Privacy Bills in the Senate, a First Look: Rollie Heath Wants More of Us Looking Out for Child Abuse
by Eileen | 2:23 pm, January 21, 2013 | Comments Off
WHAT: SB 13-012, Expanding the professions required to report suspected child abuse
WHY: For the children, duh.
In a nutshell, here I am on this. It’s a terrific idea, but jurisdictions that have passed similar laws have had unpleasant unintended consequences and we need to be mindful of how write and apply such a law. Inviting all and sundry to phone in the slightest hint of abuse will only flood hotlines and waste a lot of time. The key to cutting abuse is an educated public. Don’t tell people to report abuse if you aren’t prepared to teach them what to look for.
To the list of people already legally enjoined to report any suspected cases of child abuse or neglect to the state, Sen. Heath seeks to add staff members of private sports programs. My heart is more than a little sick at the thought that anyone would need a legal mandate to interfere in child abuse, but I know all about Kitty Genovese. It’s not a matter of what people are capable of doing; it’s a matter of what people are capable of not doing.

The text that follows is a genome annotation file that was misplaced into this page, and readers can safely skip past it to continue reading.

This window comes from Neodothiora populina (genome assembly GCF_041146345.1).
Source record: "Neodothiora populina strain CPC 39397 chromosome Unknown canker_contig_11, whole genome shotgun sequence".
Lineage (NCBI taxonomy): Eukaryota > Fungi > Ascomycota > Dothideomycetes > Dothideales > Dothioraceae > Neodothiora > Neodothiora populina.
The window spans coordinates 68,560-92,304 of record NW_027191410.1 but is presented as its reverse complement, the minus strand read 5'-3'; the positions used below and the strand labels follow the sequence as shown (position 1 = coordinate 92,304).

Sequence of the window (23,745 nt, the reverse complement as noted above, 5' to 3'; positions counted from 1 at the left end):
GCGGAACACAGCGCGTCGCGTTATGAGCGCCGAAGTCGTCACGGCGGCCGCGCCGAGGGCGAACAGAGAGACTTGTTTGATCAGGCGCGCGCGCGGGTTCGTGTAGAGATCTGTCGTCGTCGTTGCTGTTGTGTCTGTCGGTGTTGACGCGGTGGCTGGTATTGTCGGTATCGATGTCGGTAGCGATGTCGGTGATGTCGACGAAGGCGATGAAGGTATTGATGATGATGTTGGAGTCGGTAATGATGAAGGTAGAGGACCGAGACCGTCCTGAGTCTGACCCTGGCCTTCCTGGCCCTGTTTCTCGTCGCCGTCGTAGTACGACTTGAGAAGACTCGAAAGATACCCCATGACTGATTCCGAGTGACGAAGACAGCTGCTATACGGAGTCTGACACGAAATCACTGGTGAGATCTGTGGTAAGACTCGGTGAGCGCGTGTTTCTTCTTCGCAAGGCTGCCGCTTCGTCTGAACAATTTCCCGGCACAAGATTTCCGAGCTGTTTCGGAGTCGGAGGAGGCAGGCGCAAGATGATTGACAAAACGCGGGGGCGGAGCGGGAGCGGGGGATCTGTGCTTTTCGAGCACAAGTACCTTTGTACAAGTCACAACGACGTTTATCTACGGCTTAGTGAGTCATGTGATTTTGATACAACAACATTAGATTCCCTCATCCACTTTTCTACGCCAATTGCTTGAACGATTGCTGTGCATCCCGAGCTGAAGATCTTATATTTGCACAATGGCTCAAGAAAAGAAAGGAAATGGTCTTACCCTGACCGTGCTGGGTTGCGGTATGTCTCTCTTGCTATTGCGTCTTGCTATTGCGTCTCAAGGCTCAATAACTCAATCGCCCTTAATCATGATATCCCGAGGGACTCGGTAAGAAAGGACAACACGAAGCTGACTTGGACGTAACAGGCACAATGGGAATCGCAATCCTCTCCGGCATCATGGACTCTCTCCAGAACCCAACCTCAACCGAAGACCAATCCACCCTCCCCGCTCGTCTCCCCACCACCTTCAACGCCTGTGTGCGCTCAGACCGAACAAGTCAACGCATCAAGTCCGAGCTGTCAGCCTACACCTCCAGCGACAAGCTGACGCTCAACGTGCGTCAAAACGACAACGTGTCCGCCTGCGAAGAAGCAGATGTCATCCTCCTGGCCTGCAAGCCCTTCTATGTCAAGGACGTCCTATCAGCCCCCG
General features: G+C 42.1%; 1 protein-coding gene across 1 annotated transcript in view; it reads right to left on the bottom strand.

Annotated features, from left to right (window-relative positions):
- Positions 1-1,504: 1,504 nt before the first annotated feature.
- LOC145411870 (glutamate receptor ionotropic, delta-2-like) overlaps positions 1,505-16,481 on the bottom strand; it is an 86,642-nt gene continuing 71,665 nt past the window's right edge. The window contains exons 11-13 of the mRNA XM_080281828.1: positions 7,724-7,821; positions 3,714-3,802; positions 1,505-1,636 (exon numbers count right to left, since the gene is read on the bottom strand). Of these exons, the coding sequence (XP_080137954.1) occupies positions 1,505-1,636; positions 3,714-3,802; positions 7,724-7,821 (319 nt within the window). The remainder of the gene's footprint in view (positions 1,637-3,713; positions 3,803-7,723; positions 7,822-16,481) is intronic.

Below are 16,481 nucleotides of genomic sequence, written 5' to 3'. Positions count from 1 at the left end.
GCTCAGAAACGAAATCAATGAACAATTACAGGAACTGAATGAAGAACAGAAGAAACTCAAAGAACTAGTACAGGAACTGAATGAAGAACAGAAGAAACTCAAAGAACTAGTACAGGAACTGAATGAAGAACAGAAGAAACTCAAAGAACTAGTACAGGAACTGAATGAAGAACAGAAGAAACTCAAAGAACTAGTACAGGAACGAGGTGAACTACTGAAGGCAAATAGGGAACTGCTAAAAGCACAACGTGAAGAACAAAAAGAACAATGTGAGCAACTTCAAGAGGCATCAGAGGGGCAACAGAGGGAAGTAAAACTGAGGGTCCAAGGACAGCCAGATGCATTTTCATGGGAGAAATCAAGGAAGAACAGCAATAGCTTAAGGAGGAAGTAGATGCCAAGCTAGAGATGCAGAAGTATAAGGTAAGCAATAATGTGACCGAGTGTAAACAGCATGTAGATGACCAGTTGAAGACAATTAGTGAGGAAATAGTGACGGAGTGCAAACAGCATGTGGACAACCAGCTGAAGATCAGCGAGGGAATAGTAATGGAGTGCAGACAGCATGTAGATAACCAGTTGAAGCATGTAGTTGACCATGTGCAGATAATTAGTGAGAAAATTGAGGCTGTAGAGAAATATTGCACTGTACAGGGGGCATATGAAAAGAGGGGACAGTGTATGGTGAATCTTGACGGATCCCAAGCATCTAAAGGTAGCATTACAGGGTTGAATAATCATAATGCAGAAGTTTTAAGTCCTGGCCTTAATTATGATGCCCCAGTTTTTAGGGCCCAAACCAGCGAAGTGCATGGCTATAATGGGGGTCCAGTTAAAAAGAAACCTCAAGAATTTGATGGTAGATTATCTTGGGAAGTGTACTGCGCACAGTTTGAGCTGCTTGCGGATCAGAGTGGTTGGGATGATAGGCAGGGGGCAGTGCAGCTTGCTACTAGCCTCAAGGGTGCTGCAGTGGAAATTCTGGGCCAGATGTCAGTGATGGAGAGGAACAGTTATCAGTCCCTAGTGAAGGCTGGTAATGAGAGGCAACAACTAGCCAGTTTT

I am not, though, I promise, going to go all ‘If we save one child…’ on you. I’ll leave those theatrics to U.N. Ambassadors and B-list starlets. Precisely because we are making legislation regarding children, who are less able than anyone to speak up for themselves, and because people tend to go with emotion when it comes to protecting children, diligence is in order. It’s not enough to do something for the children; it’s got to be the right thing. My libertarian panic alarm is in good order and I am already ahead of you in noting that private organizations will come under state control and that our proper fear of harm coming to children has been raised.